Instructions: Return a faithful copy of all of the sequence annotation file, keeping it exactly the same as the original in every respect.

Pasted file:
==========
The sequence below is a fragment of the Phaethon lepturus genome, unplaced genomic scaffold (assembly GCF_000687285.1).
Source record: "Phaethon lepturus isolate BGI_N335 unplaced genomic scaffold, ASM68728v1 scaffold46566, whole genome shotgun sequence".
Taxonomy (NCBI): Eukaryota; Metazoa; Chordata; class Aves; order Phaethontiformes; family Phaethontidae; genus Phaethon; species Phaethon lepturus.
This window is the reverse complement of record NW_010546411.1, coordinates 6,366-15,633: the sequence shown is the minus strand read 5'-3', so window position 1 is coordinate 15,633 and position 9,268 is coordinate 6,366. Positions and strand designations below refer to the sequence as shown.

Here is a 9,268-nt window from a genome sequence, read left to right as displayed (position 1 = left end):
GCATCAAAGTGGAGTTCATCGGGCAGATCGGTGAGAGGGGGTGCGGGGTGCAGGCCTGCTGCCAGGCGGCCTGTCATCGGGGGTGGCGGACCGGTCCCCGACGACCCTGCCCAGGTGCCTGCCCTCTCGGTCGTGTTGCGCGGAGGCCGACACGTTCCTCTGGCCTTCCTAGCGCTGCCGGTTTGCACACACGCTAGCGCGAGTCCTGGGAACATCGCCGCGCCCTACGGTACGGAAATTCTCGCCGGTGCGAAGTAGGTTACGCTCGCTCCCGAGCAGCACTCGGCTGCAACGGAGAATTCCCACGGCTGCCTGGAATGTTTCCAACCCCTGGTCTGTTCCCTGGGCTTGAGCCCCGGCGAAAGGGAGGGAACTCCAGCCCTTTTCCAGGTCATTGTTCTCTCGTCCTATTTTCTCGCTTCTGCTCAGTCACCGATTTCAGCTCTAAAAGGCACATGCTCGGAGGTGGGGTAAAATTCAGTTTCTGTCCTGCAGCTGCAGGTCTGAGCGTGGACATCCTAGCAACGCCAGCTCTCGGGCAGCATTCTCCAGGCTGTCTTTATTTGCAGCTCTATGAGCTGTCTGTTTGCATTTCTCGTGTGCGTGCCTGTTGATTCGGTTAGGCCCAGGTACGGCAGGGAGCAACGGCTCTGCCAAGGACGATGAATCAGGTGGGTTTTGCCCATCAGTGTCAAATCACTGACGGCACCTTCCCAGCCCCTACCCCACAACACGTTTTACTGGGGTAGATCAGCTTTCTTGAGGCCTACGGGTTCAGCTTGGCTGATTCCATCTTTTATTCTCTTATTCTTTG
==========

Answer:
The sequence below is a fragment of the Phaethon lepturus genome, unplaced genomic scaffold (assembly GCF_000687285.1).
Source record: "Phaethon lepturus isolate BGI_N335 unplaced genomic scaffold, ASM68728v1 scaffold46566, whole genome shotgun sequence".
Taxonomy (NCBI): Eukaryota; Metazoa; Chordata; class Aves; order Phaethontiformes; family Phaethontidae; genus Phaethon; species Phaethon lepturus.
This window is the reverse complement of record NW_010546411.1, coordinates 6,366-15,633: the sequence shown is the minus strand read 5'-3', so window position 1 is coordinate 15,633 and position 9,268 is coordinate 6,366. Positions and strand designations below refer to the sequence as shown.

Here is a 9,268-nt window from a genome sequence, read left to right as displayed (position 1 = left end):
GCATCAAAGTGGAGTTCATCGGGCAGATCGGTGAGAGGGGGTGCGGGGTGCAGGCCTGCTGCCAGGCGGCCTGTCATCGGGGGTGGCGGACCGGTCCCCGACGACCCTGCCCAGGTGCCTGCCCTCTCGGTCGTGTTGCGCGGAGGCCGACACGTTCCTCTGGCCTTCCTAGCGCTGCCGGTTTGCACACACGCTAGCGCGAGTCCTGGGAACATCGCCGCGCCCTACGGTACGGAAATTCTCGCCGGTGCGAAGTAGGTTACGCTCGCTCCCGAGCAGCACTCGGCTGCAACGGAGAATTCCCACGGCTGCCTGGAATGTTTCCAACCCCTGGTCTGTTCCCTGGGCTTGAGCCCCGGCGAAAGGGAGGGAACTCCAGCCCTTTTCCAGGTCATTGTTCTCTCGTCCTATTTTCTCGCTTCTGCTCAGTCACCGATTTCAGCTCTAAAAGGCACATGCTCGGAGGTGGGGTAAAATTCAGTTTCTGTCCTGCAGCTGCAGGTCTGAGCGTGGACATCCTAGCAACGCCAGCTCTCGGGCAGCATTCTCCAGGCTGTCTTTATTTGCAGCTCTATGAGCTGTCTGTTTGCATTTCTCGTGTGCGTGCCTGTTGATTCGGTTAGGCCCAGGTACGGCAGGGAGCAACGGCTCTGCCAAGGACGATGAATCAGGTGGGTTTTGCCCATCAGTGTCAAATCACTGACGGCACCTTCCCAGCCCCTACCCCACAACACGTTTTACTGGGGTAGATCAGCTTTCTTGAGGCCTACGGGTTCAGCTTGGCTGATTCCATCTTTTATTCTCTTATTCTTTG